Your Rights as a Temporary Foreign Worker (TFW) in Canada”

Guide for Temporary Foreign Workers in Canada

The Temporary Foreign Worker (TFW) program is a Canadian immigration option that allows individuals who are neither Canadian citizens nor permanent residents to work in Canada in positions that are facing labor shortages and are unfilled by Canadians. In 2017, there were about 550,000 temporary foreign workers in Canada and they were particularly important in agriculture, forestry, fishing, hunting, mining, quarrying, oil and gas extraction, manufacturing, accommodation and food services, administrative and support services, waste management, and remediation services, professional, scientific and technical services, arts, entertainment, recreation, information, and cultural industries.

However, a decrease in the number of new TFWs is evident because of the coronavirus pandemic. If you were able to come recently or you’ve been here for quite a while, you’d still want to know that you are protected by law and it is important that you understand your rights while you are in Canada as a temporary foreign worker. There may be some differences depending on where you work in Canada but here are some general tips.

#1 The Right to an Employment Contract

It should cover details about your job duties, deductions from pay (for the Canada Pension Plan, Employment Insurance and income tax), and conditions of employment (includes the maximum number of hours you will work each day and each week for regular pay, break times, and days off). Additionally, if you are hired as a TFW in a low-wage position or under the Agricultural stream, your employer must pay for all your transportations costs to and from Canada, provide you with private health insurance until you are eligible for the provincial or territorial health insurance plan, and ensure you have a place to live. It may be a long read before you sign but it is for your protection. So, read thoroughly and make sure that both of you respect the conditions in this agreement.

#2 Right to Change Employers

The work permit that you used to come to Canada may only allow you to work for your current employer. However, your employer cannot penalize or deport you for looking for another job. But, make sure that your new employer got permission from the Government of Canada to hire you as a TFW and you will also need to apply for a new work permit before changing jobs except when you are under the Seasonal Agricultural Workers Program.

#3 Right to be given advance notice before firing you or laying you off from your job

This is to give you time to look for a new job before being out of work. A termination pay must be paid to you if they do not give you advance notice. However, if you committed a crime such as theft or fraud or lied about your qualifications, you could be fired without notice.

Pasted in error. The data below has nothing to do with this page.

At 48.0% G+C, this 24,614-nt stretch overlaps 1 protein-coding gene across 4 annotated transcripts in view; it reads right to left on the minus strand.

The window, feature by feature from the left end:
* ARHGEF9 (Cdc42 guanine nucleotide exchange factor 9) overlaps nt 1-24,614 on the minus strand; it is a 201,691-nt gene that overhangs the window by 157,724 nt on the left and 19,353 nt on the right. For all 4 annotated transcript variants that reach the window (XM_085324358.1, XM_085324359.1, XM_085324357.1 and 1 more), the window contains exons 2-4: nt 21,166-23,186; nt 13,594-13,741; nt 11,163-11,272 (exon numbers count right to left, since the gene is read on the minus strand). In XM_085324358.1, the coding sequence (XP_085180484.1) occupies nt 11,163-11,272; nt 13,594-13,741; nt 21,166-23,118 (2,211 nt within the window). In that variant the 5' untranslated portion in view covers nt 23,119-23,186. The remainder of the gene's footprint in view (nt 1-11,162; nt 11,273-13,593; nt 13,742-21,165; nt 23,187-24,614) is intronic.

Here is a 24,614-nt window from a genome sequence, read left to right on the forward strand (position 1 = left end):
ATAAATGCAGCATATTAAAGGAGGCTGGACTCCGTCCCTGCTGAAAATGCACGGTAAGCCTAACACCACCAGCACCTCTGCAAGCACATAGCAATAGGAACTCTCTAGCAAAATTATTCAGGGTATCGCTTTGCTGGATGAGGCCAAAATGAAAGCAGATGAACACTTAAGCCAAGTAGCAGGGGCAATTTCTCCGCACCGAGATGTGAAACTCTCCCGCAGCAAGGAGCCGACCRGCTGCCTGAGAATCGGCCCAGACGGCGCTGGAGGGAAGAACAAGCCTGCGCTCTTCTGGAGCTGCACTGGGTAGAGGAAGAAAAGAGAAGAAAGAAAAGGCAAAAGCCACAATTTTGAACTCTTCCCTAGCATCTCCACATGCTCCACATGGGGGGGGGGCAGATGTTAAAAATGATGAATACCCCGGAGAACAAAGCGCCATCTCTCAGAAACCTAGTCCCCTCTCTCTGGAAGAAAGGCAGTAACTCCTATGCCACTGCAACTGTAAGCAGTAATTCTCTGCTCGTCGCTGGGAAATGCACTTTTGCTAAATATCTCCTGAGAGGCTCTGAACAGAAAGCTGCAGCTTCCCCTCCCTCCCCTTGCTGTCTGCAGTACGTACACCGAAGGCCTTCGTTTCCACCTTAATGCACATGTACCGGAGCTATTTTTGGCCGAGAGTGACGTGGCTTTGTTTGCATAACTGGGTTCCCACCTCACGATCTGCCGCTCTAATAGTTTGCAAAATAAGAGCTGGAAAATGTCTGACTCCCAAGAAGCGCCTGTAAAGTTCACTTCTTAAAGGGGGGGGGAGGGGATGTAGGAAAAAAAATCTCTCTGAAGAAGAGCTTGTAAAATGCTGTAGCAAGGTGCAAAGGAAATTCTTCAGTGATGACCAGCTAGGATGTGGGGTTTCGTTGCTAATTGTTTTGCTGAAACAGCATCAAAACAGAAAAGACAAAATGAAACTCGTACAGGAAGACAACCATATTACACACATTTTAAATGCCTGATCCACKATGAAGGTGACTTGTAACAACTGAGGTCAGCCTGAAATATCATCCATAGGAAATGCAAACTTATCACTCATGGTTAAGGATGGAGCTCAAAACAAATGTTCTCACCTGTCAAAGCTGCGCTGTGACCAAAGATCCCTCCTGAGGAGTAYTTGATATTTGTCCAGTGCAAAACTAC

#4 Right to Complain

If you believe your employer is not following the law, you can complain to your provincial or territorial labor standards office.

#5 Right to Refuse to Do Work That You Believe Is A Serious Risk

Your employer cannot force you to do work that you believe is dangerous for your health or safety. They cannot fire you or refuse to pay you. An investigation may be done and you may only return to work until you both agree that the problem or danger no longer exists. If a problem still persists, a provincial or territorial of

#6 Right to Suitable Accommodation

If you are hired as a temporary foreign worker in a low-wage position, your employer is responsible for ensuring that suitable and affordable accommodation is available or offer you accommodation in their primary residence. Likewise, if you are a caregiver and you live in your employer’s primary residence, you should not be charged for rent or meals and your bedroom must be furnished with a lock and a safety bolt on the inside, a window, and meets the safety standards of the municipality and the province or territory.

Moving to another country really presents a lot of challenges. But knowing that you are protected by the law puts you at ease. If you have questions about the laws that apply to you, please contact the employment standards office in the province or territory where you are working. You do not need anyone’s permission and an employer cannot penalize you or have you deported for contacting them.

Additionally, once you have been paid your salary, you always have the freedom to choose how you want to send money to your family back home if you need to.

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